An Uncommon, Unaccompanied Chorus
Give credit to the Swede Ragnar Bohlin, who moonlights leading his Cappella SF when he’s not leading the prize-winning S.F. Symphony Chorus. What’s more, with Cappella he resurrects choral rarities rarely encountered elsewhere. It’s a gourmet paradise in voice.
This time it was a spectrum of unaccompanied pieces we rarely hear outside the Russian Orthodox Church. And he appended the dark perspectives of modern-day composers who were rankling under the repression and bleakness of Soviet Communism.
The 25-member chamber chorus Capella SF is an elite group achieving letter-perfect tuning and a gorgeous sound—at least, when heard in the inviting acoustics of Mission Dolores Basilica. If the women sounded more accomplished than the men, it’s in part because only in Russia is the landscape overflowing with low, low, low male voices so important in this liturgy. The story’s still told of the great bass Feodor Chaliapin, who ended an aria on a resounding low C, whereupon a Russian near the back of the hall sounded his loud bravo several notes lower! A work like Rachmaninoff’s “All-Night Vigil” calls for basses going down the scale toward the end to a subterranean low B flat, beyond the range of these singers here at the Jan. 17 concert. (A typical amateur bass can go down comfortably to an F, a fifth above that elusive B flat.)
No matter, the concert was a resounding and stimulating success. I was mesmerized by dour modern works by Sergei Viluman and the important composer Alfred Schnittke. Schnittke’s “Psalms of Remembrance” (1988), four of which were performed, brought home the bleak Communist-era scene, with much of its drama, and implicit critique of the system, conveyed by falling chromatic scales. As a protest piece, it is quite effective.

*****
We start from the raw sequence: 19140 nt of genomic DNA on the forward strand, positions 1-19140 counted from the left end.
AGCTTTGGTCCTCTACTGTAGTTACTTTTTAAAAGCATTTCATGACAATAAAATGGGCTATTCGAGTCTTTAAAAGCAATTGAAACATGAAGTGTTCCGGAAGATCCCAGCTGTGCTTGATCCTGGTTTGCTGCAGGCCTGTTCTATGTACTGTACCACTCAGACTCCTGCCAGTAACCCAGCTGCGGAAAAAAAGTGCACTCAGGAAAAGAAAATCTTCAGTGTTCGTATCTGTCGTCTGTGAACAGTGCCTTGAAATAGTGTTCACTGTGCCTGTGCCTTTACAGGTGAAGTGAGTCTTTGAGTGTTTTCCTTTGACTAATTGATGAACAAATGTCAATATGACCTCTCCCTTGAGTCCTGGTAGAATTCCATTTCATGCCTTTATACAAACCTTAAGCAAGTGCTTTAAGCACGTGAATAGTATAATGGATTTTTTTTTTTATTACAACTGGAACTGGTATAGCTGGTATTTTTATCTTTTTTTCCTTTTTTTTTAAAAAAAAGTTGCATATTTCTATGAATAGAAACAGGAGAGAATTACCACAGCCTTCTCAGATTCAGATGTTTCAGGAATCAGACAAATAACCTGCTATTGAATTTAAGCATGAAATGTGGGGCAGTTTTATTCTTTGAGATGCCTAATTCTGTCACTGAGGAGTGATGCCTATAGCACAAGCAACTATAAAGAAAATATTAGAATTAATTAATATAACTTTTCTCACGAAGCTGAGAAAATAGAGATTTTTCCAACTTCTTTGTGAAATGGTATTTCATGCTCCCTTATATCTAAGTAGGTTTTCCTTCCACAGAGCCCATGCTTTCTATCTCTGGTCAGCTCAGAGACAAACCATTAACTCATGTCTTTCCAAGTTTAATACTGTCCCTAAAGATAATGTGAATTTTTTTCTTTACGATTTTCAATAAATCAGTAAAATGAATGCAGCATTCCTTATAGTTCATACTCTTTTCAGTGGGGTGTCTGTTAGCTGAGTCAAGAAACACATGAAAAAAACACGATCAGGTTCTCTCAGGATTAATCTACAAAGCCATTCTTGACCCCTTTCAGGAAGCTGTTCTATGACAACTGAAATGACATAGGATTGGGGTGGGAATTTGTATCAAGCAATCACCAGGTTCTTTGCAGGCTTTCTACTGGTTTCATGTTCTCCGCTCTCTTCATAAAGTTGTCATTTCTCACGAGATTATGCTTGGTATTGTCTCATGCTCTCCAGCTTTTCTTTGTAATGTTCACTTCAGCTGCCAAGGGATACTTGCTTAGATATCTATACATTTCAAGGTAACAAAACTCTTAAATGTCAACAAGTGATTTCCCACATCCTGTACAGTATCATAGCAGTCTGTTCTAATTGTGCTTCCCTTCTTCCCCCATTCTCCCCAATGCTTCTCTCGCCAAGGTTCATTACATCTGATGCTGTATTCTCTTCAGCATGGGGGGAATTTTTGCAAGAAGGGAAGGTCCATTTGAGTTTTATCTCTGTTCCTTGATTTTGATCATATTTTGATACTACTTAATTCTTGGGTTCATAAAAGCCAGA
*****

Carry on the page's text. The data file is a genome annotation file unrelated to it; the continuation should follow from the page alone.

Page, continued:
Viluman’s “Night, Street, Lamp, Drugstore” uses a secular poem to dramatize loneliness and emptiness with modern harmonies, ending enigmatically.
The others were works for the church, sung in Old Slavonic, with the 24-minute “All-Night Vigil” the biggest and the best known.
I’ve long been a fan of the Beethoven-era composer Dmitri Bortnyansky, who was actually Ukrainian, not Russian. His Cherubic Hymn No. 7 used harmonized chant—a common development, even more than two centuries ago—and it was distinguished by the high sopranos, plus some grand crescendos bearing a Bohlin imprimatur. Also of interest were works of a century ago, Pavel Chesnokov’s “Salvation Is Created,” and Alexander Grechaninov’s “Our Father.”
MUSIC NOTES—-Rachmaninoff had selected for his funeral No. 5 of the “All-Night Vigil,” with a text recalling Bach’s last work: “Lord, now lettest Thy servant depart in peace….” Cappella SF, now two years old, had conceived this program to celebrate the older calendar’s New Year Old Style of Jan. 14…. The group carries out typically two programs a year, with the next one Norwegian music May 15, again at Mission Dolores under Bohlin’s leadership.
Cappella SF’s Russian program given Jan. 17 at Mission Dolores Basilica, San Francisco. Ragnar Bohlin artistic director. For Cappella SF info: Go online.
©Paul Hertelendy 2016
Paul Hertelendy has been covering the dance and modern-music scene in the San Francisco Bay Area with relish — and a certain amount of salsa — for years.
These critiques appearing weekly (or sometimes semi-weekly, but never weakly) will focus on dance and new musical creativity in performance, with forays into books (by authors of the region), theater and recordings by local artists as well.